Small Steps Lead to Health and Wealth
Many Iowa families are experiencing serious problems related to their health or personal finances, or both. According to the Centers for Disease Control¹, obesity and overweight, which are risk factors for a host of chronic diseases, affect 66 percent of Iowa adults. In an Employee Benefit Research Institute Survey² only 13 percent of workers in 2011 reported they were very confident in having enough money to live comfortably in retirement. Households have low savings rates and high debt. Many families are facing serious health issues, have few financial resources, and are looking for a way to live healthier lives and achieve financial security.
ISU Extension and Outreach specialists in family finance and nutrition and health deliver the Small Steps to Health and Wealth curriculum as part of workplace wellness programs and at community sites. The curriculum was developed by Rutgers Extension for use as a series program highlighting nutrition and financial steps to behavior change. This program is an example of efforts that are committed to improving Iowans’ health and wellbeing.
Through the Iowa Healthiest State Initiative, individuals, families, businesses, faith-based organizations, not-for-profits, and the public sector are working together in community-focused efforts to make Iowa the healthiest state in the nation by 2016. To measure progress, the initiative uses the Gallup-Healthways Well-Being Index, which tracks the well-being of U.S. residents throughout the year. The scientific survey measures six domains of well-being, including healthy behaviors and basic access to enough money for food and shelter.
After participating in the Small Steps to Health and Wealth program, employees at one workplace started a support group for weight loss in which all group members weighed in each week and some of them created “walking buddies” to assist in reaching their weight loss goals.
Participants at various locations are taking steps to improve their health outcomes. Participants have reported eating out less and preparing meals at home, decreasing consumption of soda or energy drinks, and eliminating sugar in coffee and tea. They said they were consuming less caffeine and substituting water or juice for soda. They were taking advantage of small opportunities to exercise, such as playing with their children outside or going on bike rides with them, and generally exercising more often. They also reported shopping less frequently; substituting fruits for candy, chips, and ice cream; and decreasing food portion sizes. They said they were eating sweets only once a week and making available good food choices. As a result of these practices, they were losing weight.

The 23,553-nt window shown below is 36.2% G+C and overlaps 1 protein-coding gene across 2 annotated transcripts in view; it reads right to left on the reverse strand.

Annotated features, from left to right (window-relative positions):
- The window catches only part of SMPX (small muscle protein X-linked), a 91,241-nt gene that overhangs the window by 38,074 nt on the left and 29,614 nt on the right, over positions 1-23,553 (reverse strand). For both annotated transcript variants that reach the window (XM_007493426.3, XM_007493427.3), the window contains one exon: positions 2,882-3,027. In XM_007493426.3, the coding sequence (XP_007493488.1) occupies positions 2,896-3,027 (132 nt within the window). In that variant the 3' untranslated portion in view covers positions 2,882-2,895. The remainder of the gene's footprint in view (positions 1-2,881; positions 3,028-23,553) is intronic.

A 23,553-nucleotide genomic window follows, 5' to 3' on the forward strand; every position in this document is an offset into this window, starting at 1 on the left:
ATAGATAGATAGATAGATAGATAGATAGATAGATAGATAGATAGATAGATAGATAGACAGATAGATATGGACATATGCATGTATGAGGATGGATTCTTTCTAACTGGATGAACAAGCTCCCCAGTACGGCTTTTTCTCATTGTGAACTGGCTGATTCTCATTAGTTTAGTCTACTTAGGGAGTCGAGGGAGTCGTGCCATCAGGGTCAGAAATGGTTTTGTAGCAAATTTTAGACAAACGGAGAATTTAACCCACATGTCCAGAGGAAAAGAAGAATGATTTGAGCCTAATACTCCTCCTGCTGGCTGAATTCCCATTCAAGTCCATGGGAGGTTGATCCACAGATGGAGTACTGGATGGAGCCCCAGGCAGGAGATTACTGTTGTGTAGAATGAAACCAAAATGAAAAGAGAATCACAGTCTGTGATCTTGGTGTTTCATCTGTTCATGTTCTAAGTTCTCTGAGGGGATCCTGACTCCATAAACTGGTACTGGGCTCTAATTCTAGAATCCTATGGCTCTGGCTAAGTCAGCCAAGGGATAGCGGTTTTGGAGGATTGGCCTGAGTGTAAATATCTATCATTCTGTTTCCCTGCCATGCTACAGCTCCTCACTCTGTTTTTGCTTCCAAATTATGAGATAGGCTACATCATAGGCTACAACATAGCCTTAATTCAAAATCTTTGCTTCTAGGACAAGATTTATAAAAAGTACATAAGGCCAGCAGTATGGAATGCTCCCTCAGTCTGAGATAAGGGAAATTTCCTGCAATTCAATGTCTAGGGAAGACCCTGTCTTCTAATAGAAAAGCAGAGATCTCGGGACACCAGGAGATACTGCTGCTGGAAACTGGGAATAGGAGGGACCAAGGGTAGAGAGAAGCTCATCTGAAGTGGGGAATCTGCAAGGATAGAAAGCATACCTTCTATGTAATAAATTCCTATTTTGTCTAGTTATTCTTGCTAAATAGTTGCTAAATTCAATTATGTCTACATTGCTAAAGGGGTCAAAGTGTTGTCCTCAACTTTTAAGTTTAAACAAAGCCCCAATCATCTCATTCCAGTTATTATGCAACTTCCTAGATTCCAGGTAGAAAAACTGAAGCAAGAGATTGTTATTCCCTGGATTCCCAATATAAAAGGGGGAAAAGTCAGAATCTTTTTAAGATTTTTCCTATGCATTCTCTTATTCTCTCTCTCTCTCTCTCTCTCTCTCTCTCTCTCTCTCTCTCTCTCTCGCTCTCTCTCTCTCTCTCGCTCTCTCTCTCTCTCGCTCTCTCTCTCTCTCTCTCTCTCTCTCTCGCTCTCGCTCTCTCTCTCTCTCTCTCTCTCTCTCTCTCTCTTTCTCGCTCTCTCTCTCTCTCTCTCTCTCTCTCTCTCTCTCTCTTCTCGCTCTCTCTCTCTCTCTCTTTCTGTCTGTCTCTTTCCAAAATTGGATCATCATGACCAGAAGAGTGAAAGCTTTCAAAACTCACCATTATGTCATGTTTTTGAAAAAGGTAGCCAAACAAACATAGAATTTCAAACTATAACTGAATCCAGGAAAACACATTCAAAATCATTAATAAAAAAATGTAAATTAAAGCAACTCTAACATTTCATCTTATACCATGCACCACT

Participants also have reported practicing a number of behaviors to improve their financial health. They reported paying down credit card balances and getting rid of credit and debit cards and using cash instead. They said they were planning their spending, getting up to date on bills, and paying bills first before anything else. They also reported clipping coupons, watching for sales and specials, and buying only what they really needed. In addition, they said they were using free tax preparation services or personally preparing taxes, starting to collect cans and loose change, and using public transportation, buying a package of bus tickets rather than individual purchases. They also were teaching family members how many hours one has to work to pay for an item, decreasing discretionary household spending, and tracking current eating and/or spending habits.
¹CDC Behavioral Risk Factor Surveillance System, 2010
²2011 Retirement Confidence Survey, Employee Benefit Research Institute